Residents voice frustrations over Edward-Elmhurst Health & Fitness Center closure

Naperville's Edward-Elmhurst Health & Fitness Center sign.
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Some Naperville residents are voicing their frustrations after learning that the Edward-Elmhurst Health & Fitness facility is permanently closing on April 1 after 24 years of operation.

11 of the facility’s members took to the podium during public comment at the Naperville City Council meeting on Tuesday night to air their grievances. Many pointed out the community effect the decision would have, noting the center was a spot to support and check in on elderly friends.

Edward Fitness Center in Naperville is not just a gym. It’s really more like a community center. And I think most people would agree that socialization is an important part of good health,” said Laura McClure, a 15-year member of the center.

A decrease in membership at Napervilles Edward-Elmhurst Health & Fitness Center

Colin Dalough, the manager of community and government affairs for Edward-Elmhurst Health, spoke at the city council meeting about the challenges the center had faced which led to the decision.

“And that facility for us suffered significant changes throughout that COVID pandemic that we all went through as well. We estimate that roughly 20% of our total volume in paid customers decreased over that time and then which continued challenges to operate that facility,” said Dalough.

But one speaker questioned whether more could have been done to help increase membership.

“If a decline in membership is the justification offered for pulling the plug. Where is the focused marketing plan to boost the utilization of this unique, viable, and precious healthcare asset? That sure seems like a far better solution to me than just taking the easy way out and closing the doors.” said Don Baskin, an almost 25-year member of the facility.

Edward-Elmhurst recommending its members move to the Seven Bridges location

Edward-Elmhurst Health suggested that members move to its Seven Bridges facility in Woodridge, six miles away, which offers similar programming to the Naperville location.

But some in the community complained that it’s not comparable. Jib Chutipong, a member of Naperville Waves Swim Club, said the Seven Bridges facility wasn’t an ideal replacement for their practices.

“But practice over there, again there are four lanes and it’s always too crowded,” said Chutipong. “I hardly was there because I feel that I don’t have room in that pool even though we try to make it work. But when I swim, I have to make sure that if anyone catching me, I have to sit up and let them pass.”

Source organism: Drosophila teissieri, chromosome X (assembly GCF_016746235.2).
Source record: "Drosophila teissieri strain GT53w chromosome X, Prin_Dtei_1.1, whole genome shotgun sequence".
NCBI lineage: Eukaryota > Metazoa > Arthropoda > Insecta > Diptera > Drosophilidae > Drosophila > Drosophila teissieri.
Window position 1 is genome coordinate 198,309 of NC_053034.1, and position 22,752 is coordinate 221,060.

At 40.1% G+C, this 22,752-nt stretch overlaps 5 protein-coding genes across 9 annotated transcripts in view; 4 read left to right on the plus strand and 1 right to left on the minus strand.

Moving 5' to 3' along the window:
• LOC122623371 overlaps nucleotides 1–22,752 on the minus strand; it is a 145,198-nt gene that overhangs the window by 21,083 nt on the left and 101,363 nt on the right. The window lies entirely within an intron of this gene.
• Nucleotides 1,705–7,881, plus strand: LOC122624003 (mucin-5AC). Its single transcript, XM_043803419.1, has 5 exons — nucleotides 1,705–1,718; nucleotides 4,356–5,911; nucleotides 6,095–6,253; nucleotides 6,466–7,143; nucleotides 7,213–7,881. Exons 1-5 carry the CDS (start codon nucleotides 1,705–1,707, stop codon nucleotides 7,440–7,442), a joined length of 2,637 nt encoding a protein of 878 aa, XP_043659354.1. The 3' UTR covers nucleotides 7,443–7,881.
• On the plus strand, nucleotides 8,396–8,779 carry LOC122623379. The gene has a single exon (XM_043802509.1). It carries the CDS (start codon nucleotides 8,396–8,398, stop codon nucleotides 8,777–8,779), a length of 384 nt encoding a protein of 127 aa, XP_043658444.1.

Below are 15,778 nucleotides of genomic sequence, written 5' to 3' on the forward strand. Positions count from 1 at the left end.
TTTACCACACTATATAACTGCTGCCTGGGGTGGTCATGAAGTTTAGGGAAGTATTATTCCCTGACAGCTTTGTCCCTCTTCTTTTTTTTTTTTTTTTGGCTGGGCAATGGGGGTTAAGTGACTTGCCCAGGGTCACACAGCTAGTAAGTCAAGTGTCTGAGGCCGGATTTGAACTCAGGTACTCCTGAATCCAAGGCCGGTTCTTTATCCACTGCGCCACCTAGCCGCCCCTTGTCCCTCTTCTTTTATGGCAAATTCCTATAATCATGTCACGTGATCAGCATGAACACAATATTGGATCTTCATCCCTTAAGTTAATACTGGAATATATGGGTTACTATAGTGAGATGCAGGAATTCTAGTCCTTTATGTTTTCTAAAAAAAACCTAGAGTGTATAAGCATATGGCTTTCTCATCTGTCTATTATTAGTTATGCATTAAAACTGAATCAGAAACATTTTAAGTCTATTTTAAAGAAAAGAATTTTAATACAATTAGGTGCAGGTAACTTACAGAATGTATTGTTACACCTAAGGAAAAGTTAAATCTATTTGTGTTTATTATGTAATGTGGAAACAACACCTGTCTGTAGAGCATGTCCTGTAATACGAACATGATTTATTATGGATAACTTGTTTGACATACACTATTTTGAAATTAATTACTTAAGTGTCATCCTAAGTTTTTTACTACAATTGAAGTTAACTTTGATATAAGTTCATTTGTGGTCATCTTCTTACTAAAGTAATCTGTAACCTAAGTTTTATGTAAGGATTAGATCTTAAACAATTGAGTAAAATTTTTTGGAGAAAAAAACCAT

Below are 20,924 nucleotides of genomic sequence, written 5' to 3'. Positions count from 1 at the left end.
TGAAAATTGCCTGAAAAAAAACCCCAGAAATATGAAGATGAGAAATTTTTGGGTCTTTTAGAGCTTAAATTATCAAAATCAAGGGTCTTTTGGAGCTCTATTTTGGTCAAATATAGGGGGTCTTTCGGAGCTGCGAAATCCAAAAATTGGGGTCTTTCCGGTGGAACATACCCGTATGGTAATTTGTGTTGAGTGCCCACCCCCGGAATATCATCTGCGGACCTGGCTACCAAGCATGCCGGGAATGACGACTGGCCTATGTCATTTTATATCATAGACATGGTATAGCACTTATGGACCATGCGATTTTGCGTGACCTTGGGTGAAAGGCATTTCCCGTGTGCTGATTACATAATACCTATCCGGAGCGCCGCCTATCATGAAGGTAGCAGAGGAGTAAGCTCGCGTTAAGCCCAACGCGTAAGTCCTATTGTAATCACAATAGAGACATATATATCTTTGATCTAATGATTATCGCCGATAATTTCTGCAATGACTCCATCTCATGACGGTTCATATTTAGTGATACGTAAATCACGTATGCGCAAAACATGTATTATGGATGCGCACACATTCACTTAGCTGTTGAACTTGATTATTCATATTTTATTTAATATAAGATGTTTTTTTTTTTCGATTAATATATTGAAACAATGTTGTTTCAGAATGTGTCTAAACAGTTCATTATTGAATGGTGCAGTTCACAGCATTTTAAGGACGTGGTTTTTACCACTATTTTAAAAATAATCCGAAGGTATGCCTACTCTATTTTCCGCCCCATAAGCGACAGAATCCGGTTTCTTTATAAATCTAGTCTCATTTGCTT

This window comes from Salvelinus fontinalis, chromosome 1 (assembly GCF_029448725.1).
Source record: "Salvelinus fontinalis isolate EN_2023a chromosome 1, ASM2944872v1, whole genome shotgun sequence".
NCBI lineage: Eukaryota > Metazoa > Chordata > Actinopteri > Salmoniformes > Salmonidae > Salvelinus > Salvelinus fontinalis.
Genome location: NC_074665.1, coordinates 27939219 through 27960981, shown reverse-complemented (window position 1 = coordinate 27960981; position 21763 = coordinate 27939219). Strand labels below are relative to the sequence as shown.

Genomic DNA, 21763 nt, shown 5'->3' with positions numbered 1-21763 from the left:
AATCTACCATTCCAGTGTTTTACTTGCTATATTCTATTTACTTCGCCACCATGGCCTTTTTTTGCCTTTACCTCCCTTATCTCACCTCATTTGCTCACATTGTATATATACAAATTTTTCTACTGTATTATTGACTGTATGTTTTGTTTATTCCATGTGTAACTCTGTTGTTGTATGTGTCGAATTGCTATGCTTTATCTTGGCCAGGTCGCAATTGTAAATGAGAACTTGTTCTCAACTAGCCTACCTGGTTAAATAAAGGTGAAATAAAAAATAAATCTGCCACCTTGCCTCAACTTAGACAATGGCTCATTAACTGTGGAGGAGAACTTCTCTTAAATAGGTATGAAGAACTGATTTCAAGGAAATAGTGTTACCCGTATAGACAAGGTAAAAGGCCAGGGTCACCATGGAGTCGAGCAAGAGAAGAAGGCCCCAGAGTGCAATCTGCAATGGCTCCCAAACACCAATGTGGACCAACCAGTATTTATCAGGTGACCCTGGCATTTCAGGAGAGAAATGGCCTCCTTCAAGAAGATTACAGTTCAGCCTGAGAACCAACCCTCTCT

Edward-Elmhurst Health released a statement saying it was aware of the popularity of the pool at its Naperville facility, and was making alterations at its Seven Bridge location to compensate.

“The schedules for land-based and aquatic classes, and Waves master swim program classes at Seven Bridges are being expanded and will be available in mid-March,” the news release stated.

Naperville residents push back on the Naperville Edward-Elmhurst Health & Fitness Center closure

But many are still pushing for the Naperville location to remain open, even if just for another year to give additional time for members to adjust.

Steve Shamrock, a 15-year member of Edward-Elmhurst Health & Fitness, launched a petition with that sentiment, which had garnered more than 2,800 signatures as of Friday afternoon.

Shamrock uses the pool in the center to help relieve his degenerative spine issues. He noted that many elderly residents who live near the facility use it in a similar way, to help maintain their own health.

“Preventative medicine exercise is one of the best, most preventative medicines that you can have. To take that out of the community, people will get more ill and have a lower quality of life,” Shamrock said.

City Council members and the mayor weigh in on the closing

Mayor Steve Chirico noted that council had no jurisdiction over the business decisions made by private property owners. But a few council members did weigh in with their personal feelings on the matter.

“We’re very upset after paying what I consider a very expensive membership fee, which may be part of the problem of attracting new members, to now being told by going to the gym ourselves one day and finding a notice on the door,” councilwoman Jennifer Bruzan Taylor said, noting that this was the second gym her family used to have closed.

Councilman Paul Hinterlong encouraged Edward-Elmhurst Health officials to reflect on the thoughts shared by the public during the council meeting.

“After hearing tonight the input that we have from all of your customers, that have been there for you guys this whole way to…I don’t know what you have planned for that area, but I think it would be very beneficial and very thankful and appreciative to all of the members in here if you were to consider whatever it is that you build or rebuild…to incorporate some type of gym or fitness aspect to it if you can find some extra square footage to make up for the loss,” said Hinterlong.

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